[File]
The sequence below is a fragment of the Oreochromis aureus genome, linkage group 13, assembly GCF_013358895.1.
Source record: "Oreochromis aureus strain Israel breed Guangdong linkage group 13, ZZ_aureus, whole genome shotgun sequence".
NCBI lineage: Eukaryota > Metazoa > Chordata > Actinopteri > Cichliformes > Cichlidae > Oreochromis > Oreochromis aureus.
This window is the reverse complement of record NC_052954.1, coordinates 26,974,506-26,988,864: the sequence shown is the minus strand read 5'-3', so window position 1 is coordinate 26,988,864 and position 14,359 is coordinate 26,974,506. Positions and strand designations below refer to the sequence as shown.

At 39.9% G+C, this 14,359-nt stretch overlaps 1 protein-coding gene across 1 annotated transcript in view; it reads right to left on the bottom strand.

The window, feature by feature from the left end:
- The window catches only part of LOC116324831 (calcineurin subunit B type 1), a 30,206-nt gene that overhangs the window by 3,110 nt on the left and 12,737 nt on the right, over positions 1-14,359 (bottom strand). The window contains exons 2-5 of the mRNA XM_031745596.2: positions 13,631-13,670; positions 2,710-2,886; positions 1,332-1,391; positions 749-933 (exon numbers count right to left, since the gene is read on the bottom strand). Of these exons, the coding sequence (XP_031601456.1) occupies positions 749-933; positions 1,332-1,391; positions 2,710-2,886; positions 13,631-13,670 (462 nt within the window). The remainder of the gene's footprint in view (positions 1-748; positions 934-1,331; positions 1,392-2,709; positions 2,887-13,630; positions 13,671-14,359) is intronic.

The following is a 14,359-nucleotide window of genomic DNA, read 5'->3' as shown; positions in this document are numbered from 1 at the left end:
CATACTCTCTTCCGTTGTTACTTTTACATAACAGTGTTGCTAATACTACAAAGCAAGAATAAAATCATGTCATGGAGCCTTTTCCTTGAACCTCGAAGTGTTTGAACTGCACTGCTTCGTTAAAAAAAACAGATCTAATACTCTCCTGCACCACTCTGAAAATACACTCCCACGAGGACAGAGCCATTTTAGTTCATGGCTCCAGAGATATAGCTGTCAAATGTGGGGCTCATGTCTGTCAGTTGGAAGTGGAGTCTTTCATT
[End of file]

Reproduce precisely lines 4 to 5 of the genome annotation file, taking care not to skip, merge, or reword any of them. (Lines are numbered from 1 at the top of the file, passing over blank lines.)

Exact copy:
This window is the reverse complement of record NC_052954.1, coordinates 26,974,506-26,988,864: the sequence shown is the minus strand read 5'-3', so window position 1 is coordinate 26,988,864 and position 14,359 is coordinate 26,974,506. Positions and strand designations below refer to the sequence as shown.

At 39.9% G+C, this 14,359-nt stretch overlaps 1 protein-coding gene across 1 annotated transcript in view; it reads right to left on the bottom strand.